In light of that, many physical therapists will prescribe a set of PT exercises for their patients to do that will strengthen muscles that surround and support the spine in key areas. Strengthening such muscles will, over time, reduce slouching and improve the overall posture of the individual in question.
3. Wear a Back Brace for Support
Another option for a patient suffering from spondylolisthesis is to wear a back brace to keep your spine in proper posture while you are sitting. This may be particularly necessary if you, like many other people, work behind a desk and, so, find yourself sitting for much of the day.
A back brace will physically prevent you from slouching or slumping and thereby distorting the natural ‘S’ shape of your spine. However, realize that the more your muscles rely on the brace, the less work they have to do to keep your spine aligned properly. In time, this might lead to weakening of those muscles unless you take other steps (like exercises) to strengthen them.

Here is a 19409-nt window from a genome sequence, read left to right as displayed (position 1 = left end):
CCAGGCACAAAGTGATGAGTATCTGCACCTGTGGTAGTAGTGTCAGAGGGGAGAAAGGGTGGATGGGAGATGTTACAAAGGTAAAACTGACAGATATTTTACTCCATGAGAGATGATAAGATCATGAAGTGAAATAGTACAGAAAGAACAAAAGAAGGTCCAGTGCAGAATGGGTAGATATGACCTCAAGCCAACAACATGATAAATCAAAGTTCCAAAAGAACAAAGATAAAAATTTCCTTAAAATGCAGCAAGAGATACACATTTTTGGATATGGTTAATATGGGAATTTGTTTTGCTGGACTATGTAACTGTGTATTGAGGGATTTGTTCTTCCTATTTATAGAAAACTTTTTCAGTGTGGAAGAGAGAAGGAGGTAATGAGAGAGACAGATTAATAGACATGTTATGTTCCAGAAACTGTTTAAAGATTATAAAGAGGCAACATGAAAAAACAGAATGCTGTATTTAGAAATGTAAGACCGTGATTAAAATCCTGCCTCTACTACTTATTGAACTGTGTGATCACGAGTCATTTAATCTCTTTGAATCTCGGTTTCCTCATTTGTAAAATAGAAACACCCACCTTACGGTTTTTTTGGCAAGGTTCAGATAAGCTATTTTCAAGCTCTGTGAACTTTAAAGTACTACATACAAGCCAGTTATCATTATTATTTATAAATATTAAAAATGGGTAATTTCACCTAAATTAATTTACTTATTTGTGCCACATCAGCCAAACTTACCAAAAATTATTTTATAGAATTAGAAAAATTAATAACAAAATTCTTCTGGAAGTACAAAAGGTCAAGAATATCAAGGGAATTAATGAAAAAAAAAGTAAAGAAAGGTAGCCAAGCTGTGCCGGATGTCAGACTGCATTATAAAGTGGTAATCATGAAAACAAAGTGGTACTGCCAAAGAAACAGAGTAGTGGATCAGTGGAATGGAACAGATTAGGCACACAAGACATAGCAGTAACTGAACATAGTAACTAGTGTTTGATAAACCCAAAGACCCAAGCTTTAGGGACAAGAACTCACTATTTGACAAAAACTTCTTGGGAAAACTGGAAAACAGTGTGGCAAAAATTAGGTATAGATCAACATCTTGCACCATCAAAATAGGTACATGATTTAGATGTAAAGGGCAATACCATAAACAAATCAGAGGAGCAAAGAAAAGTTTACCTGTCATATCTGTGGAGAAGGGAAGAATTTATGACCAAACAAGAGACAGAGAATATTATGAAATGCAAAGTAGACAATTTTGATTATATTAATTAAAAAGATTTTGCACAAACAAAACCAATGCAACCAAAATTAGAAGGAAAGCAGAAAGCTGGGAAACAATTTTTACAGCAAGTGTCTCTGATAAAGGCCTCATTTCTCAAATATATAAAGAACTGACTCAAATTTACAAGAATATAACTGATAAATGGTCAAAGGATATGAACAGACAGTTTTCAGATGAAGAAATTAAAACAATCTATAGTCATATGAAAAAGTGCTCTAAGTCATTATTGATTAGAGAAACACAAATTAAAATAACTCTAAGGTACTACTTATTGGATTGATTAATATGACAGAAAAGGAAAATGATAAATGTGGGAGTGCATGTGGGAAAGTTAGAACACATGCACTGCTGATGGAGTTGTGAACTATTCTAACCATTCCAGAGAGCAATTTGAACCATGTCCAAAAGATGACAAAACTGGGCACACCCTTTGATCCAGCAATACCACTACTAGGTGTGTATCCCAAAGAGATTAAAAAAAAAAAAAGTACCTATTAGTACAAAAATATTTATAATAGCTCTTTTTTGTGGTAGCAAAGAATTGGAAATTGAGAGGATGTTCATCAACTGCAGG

4. Use Ergonomic Devices To Help You Sit Properly
Advances in science have given us a better understanding of the human body, the musculoskeletal system, posture, and the spine. As a result a number of ergonomic devices have been developed to assist patients with spondylolisthesis or other ailments to keep their spines in a neutral position while sitting. These devices include:
- Ergonomic Chairs: these chairs are specially designed for providing comfort while, at the same time, keeping you in correct posture. Normally, ergonomic chairs provide special support to your bottom, and your back.
- Ergonomic Cushions: these cushions include lumbar cushions and ergonomic wedge cushions. Although these cushions do not support the whole of the back, they provide specialized support to your bottom that “encourages” a natural, neutral, alignment of the spine.
The Science of Spondylolisthesis and Chiropractic Care
If you have misgivings about chiropractic care, as some people do, let’s put your fears to rest. Let’s look at the science, specifically, the effectiveness of chiropractic care on spondylolisthesis.